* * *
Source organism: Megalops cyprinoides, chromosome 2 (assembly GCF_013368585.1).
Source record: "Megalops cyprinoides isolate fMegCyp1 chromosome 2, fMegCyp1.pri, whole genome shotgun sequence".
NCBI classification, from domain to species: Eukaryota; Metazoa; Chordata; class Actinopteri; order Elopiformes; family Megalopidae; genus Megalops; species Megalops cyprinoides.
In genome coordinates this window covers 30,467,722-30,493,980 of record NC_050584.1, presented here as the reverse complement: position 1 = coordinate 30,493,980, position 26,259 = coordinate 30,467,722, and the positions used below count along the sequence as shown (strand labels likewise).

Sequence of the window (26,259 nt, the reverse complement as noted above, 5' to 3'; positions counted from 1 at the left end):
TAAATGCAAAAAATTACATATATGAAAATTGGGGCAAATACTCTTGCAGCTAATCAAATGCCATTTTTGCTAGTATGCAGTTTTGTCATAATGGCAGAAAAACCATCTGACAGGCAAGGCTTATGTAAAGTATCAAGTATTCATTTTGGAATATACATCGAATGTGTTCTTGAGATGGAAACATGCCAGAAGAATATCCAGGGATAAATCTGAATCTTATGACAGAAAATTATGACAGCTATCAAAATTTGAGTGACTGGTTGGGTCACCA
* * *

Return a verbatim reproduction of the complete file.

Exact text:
Source organism: Megalops cyprinoides, chromosome 2 (assembly GCF_013368585.1).
Source record: "Megalops cyprinoides isolate fMegCyp1 chromosome 2, fMegCyp1.pri, whole genome shotgun sequence".
NCBI classification, from domain to species: Eukaryota; Metazoa; Chordata; class Actinopteri; order Elopiformes; family Megalopidae; genus Megalops; species Megalops cyprinoides.
In genome coordinates this window covers 30,467,722-30,493,980 of record NC_050584.1, presented here as the reverse complement: position 1 = coordinate 30,493,980, position 26,259 = coordinate 30,467,722, and the positions used below count along the sequence as shown (strand labels likewise).

Sequence of the window (26,259 nt, the reverse complement as noted above, 5' to 3'; positions counted from 1 at the left end):
TAAATGCAAAAAATTACATATATGAAAATTGGGGCAAATACTCTTGCAGCTAATCAAATGCCATTTTTGCTAGTATGCAGTTTTGTCATAATGGCAGAAAAACCATCTGACAGGCAAGGCTTATGTAAAGTATCAAGTATTCATTTTGGAATATACATCGAATGTGTTCTTGAGATGGAAACATGCCAGAAGAATATCCAGGGATAAATCTGAATCTTATGACAGAAAATTATGACAGCTATCAAAATTTGAGTGACTGGTTGGGTCACCA